At the end of October, just ahead of releasing the 2016 statistics, the Office for National Statistics (ONS) updated the definition used for recording alcohol specific deaths.
The change in definition meant the exclusion of deaths that were only “partially attributable to alcohol”.
The ONS anticipate that the impact of this change will be a reduction in recorded alcohol deaths (a reduction of 18.7% in men and 24.6% in women). The reason for the change is to ‘harmonise measures’ across agencies, including Public Health England.
So what? Surely robust and harmonised recording can only be a positive for the published statistics?
The changes cause us concern because statistics are not produced or used in a political vacuum, these new figures are inconsistent with other Public Health messages. We could also argue, do not represent the reality of the damage caused by alcohol in the communities where we work.
At a time when budget cuts to drug and alcohol services are being seen, and there is an increasing voice of concern about the impact of these, it is imperative that the changes in definition are understood to be the reason for the decline in the published statistics.
Until this redefinition, alcohol specific deaths in the UK were consistently high and across comparable populations (e.g. people who use drugs, people in contact with the criminal justice system) mortality rates are increasing.
We need to be vigilant that this ‘drop’ is not used to mislead the public on the pressures that drug and alcohol services are facing and the impact that austerity is having upon people who need these services.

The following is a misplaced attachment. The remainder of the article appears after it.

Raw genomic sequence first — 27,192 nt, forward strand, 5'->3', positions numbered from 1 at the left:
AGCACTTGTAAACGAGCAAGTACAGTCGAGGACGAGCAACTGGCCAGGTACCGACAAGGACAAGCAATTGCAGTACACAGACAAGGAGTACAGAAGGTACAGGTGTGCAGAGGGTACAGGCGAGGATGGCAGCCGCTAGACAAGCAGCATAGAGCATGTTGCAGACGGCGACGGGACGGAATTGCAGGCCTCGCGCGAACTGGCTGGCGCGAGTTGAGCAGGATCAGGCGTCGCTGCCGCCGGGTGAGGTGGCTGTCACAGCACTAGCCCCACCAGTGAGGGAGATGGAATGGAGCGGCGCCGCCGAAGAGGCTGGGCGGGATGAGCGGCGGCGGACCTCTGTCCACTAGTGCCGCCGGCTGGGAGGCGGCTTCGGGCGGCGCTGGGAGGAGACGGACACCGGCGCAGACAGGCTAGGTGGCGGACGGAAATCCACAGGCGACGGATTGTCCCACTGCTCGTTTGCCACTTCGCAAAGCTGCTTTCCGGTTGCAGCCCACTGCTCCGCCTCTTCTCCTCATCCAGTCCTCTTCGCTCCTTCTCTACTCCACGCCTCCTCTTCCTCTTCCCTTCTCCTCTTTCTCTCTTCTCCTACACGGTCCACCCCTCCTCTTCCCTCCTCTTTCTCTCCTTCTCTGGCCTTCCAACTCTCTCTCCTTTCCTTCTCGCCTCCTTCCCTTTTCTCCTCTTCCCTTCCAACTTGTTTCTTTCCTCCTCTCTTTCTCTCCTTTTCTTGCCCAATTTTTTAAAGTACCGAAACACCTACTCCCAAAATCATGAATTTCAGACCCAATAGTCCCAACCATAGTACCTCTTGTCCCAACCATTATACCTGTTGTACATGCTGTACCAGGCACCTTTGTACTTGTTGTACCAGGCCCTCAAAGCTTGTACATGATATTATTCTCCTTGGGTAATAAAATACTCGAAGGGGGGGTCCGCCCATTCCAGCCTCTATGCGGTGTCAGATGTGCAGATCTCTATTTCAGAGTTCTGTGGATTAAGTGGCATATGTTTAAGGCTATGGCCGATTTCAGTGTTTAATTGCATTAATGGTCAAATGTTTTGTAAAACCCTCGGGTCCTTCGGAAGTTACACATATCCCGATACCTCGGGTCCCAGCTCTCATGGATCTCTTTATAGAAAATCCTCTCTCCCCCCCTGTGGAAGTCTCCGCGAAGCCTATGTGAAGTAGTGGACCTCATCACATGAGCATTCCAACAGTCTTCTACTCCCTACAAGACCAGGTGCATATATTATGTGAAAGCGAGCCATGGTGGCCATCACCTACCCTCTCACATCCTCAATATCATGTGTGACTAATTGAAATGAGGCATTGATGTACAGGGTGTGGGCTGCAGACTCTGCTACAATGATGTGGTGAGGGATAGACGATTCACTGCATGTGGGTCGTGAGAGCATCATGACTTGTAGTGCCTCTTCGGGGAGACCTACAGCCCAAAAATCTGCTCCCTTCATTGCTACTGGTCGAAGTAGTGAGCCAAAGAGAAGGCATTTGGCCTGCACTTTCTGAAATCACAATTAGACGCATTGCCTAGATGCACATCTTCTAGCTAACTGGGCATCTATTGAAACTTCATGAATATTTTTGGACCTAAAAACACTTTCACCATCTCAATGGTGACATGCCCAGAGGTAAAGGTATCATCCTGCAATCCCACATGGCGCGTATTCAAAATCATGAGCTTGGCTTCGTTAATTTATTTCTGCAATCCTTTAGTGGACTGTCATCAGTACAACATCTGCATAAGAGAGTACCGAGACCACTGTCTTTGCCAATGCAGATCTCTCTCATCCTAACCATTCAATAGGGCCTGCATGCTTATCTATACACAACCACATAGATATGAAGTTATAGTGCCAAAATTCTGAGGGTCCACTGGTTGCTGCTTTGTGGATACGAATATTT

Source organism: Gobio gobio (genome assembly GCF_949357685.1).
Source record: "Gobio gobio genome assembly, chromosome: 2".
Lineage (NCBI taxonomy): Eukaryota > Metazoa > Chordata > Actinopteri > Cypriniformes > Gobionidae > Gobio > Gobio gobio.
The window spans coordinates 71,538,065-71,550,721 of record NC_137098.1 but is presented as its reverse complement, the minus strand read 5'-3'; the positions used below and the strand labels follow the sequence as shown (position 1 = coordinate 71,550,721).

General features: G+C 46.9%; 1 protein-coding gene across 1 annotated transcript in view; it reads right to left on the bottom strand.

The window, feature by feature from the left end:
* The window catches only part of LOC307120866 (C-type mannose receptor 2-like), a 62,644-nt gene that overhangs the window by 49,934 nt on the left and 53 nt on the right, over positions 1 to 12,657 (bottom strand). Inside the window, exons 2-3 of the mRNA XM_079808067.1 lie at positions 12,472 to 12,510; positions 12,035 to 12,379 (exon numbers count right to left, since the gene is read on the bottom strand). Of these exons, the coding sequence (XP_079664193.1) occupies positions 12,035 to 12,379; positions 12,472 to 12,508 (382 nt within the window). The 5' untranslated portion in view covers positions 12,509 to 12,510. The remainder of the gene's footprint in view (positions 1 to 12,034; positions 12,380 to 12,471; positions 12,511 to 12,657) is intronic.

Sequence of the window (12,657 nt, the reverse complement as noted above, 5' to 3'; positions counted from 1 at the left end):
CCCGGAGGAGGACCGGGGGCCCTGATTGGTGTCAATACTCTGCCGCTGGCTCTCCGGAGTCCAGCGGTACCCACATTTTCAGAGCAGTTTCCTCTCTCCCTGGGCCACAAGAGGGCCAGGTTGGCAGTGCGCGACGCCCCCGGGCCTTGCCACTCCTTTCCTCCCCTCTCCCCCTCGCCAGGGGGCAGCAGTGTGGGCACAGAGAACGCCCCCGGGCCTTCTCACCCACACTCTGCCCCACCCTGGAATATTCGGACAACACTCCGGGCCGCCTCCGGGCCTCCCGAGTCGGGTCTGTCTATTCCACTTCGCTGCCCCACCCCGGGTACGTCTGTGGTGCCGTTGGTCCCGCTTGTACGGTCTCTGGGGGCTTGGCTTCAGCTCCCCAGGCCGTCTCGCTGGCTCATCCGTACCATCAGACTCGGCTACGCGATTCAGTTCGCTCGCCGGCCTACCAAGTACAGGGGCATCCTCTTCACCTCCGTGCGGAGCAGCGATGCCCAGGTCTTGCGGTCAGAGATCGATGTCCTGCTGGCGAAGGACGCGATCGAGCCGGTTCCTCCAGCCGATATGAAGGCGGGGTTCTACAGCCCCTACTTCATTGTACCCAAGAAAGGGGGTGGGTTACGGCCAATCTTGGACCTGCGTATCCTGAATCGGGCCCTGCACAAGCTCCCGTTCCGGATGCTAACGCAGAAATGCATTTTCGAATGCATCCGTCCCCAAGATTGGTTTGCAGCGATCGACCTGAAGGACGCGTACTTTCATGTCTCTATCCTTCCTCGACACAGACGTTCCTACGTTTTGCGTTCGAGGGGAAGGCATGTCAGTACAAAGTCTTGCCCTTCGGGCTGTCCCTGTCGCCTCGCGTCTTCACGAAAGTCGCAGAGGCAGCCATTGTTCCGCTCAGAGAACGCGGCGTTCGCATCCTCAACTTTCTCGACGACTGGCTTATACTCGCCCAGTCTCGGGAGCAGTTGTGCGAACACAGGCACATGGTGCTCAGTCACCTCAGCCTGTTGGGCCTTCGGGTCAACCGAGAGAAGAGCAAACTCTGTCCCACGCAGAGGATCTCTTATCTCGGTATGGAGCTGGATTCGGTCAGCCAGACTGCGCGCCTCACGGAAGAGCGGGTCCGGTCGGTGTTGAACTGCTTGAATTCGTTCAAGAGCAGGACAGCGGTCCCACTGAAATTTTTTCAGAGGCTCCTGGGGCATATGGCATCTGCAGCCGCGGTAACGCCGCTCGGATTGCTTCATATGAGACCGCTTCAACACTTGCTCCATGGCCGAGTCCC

This is compounded by a lack of national strategy around alcohol, the recent drugs strategy was weak in its discussion of the harm caused by alcohol, and links with drug treatment.
The redefinition however harmonising with the statistics is actually in stark contrast to the public health messages that alcohol is related to 60 different health conditions including seven types of cancer, and raising the profile of the social and familial difficulties it causes.
The exclusion of deaths partially attributable to alcohol therefore makes no sense in the context of the known harms that it causes. To not consider partially attributable deaths is to not recognise the impact of alcohol upon these wider health needs. Finally, the impression of a reduction in the number of deaths contradicts other information available about the harm caused by alcohol to individuals and families across the country.
The Independent reported this week that more than 1 million hospital admissions each year are attributable to alcohol, whilst Pryce et al (2017) estimated that 595,131 adults require specialist intervention for alcohol use and that 222,077 children are living with an alcohol dependent adult.
Public Health England’s 2017 report stated that 4 out of 5 alcohol dependent adults do not access treatment services.
This means that there are 476,105 adults, with approximately 89,000 children that will not access services. This level of unmet need is clearly not congruent with a reduction in deaths.
If and how the new figures that have now been published will be used is yet to be seen, and the actual impact of the redefinition may not amount to much.
However given the ease with which statistics can be misconstrued, used and hidden behind, this is something to watch.